Nuclear Warfare 102 Nuclear Targetting

Brovane

Diamond Member
Dec 18, 2001
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This is a second article which I found interesting published by Stuart Slade on nuclear attack strategies. The article also discusses how a working ABM system complicates nuclear targeting even if the system isn't very effective. Which I consider relevant considering the ABM discussing on another thread.


Subject: Nuclear Warfare 102

The Nuclear Game (Two) - Targeting Weapons

One of the interesting aspects of a nuclear war is planning how its going to be done. Most fictional accounts of this process seem to assume that cities will be the primary targets and there will be one device allocated per city. This is very far from the truth. In fact, nuclear attack plans are very complicated things and, in a quite real sense, they don't exist. What does exist is a whole series of strategies aimed at achieving specific results. Which of those strategies are adopted and in what combinations is determined by the specific events taking place. Very often we'll hear of people talking about "The SIOP" as the Holy Grail of the US nuclear war plans. A good touchstone because there is no such thing - if people claim to have worked on the SIOP, they are being economical with the truth. What does exist are a very large number of plans and options that are put together on a mix-and-match basis.

Unfortunately planning a nuclear strike isn't just a matter of working out which cities to destroy. In fact it isn't even a matter of working out which cities to destroy. In fact, we don't target cities at all per se. We target things, some of which happen to be in cities. Its necessary to remember the key; nuclear weapons are a tool, no more, no less. We don't blow up cities just because they are there any more than we fix a TV antenna on the roof by digging a hole in the back garden.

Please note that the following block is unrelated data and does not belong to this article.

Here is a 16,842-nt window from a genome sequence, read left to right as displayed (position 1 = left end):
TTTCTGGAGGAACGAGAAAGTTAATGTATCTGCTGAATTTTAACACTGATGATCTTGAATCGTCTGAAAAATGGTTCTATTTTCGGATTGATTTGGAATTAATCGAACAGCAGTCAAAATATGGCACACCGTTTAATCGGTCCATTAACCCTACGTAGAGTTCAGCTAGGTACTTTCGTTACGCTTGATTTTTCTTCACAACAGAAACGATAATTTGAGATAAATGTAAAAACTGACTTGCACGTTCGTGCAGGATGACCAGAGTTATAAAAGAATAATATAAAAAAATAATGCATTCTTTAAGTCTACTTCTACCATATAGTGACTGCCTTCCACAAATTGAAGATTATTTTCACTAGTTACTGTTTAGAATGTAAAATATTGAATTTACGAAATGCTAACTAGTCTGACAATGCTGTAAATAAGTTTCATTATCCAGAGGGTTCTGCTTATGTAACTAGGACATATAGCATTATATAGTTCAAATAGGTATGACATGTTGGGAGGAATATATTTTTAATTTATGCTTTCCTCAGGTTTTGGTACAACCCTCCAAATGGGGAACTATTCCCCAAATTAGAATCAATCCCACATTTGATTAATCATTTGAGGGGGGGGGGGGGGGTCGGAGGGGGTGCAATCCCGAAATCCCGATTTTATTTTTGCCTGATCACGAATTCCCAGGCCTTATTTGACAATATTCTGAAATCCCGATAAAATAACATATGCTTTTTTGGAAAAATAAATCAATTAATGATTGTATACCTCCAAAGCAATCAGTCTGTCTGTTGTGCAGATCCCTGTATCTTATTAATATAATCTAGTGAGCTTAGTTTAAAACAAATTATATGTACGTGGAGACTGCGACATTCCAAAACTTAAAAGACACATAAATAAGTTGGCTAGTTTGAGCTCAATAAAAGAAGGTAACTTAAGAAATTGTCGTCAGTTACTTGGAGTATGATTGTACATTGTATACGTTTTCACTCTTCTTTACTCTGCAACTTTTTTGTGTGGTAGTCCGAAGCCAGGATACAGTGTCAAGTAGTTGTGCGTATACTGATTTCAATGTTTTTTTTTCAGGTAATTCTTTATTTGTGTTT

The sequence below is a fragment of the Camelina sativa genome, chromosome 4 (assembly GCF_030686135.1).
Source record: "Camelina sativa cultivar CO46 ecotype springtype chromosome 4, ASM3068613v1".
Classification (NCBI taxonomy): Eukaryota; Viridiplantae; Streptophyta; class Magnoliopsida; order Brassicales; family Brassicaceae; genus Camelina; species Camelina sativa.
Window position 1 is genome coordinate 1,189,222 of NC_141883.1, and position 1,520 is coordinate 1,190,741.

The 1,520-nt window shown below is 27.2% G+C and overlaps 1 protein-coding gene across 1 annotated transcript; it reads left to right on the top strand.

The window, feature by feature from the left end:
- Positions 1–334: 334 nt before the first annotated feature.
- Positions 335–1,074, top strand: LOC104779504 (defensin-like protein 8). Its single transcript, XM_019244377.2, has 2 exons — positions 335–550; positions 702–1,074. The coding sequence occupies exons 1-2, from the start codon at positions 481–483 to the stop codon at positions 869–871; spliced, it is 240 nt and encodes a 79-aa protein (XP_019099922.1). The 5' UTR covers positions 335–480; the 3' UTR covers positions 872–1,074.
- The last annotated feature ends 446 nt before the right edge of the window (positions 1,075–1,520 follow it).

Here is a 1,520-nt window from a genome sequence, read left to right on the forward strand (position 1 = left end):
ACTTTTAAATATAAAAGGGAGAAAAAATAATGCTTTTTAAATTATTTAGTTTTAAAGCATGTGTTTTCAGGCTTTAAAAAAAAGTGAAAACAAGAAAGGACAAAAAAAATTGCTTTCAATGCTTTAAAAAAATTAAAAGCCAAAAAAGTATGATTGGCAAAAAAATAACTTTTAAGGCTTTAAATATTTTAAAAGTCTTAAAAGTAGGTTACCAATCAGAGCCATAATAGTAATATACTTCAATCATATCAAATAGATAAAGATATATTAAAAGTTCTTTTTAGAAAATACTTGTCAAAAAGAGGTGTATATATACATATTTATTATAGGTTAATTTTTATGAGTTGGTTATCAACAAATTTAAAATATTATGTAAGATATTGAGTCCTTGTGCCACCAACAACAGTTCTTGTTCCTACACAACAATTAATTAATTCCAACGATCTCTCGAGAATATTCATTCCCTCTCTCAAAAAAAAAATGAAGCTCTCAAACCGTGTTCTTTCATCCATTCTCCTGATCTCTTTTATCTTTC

Since we are using a tool to do a job, the first stage is to work out a series of objectives (ie decide what that job is). Normally discussions of such things rotate around strategies being either counter-force or counter-city but its a lot more complex than that. At the last count there were about 30 distinct targeting strategies that could be adopted. As an example, there could be:-

Counter-military - aimed at destroying a country's armed forces. Such a strike would be aimed at things like arsenals, ports, airbases, military training sites etc

Counter-strategic - aimed at taking out a country's strategic weapons force. This would hit the ICBM silos, SSBN ports and bases, the SSBNs themselves, bomber bases, nuclear storage depots etc.

Counter-industrial - aimed at destroying key industrial assets and breaking the target country's industrial infrastructure

Counter-energy - aimed at destroying a country's energy supplies and resources plus the means for distributing them.
Counter-communications - aimed at disrupting and eliminating the target country's communications (radio, TV, landline, satellite etc)communications systems.

Counter-political - aimed at erasing the target country's political leadership - note this is MUCH more difficult than it seems and is very dangerous. Killing the only people who can surrender is not terribly bright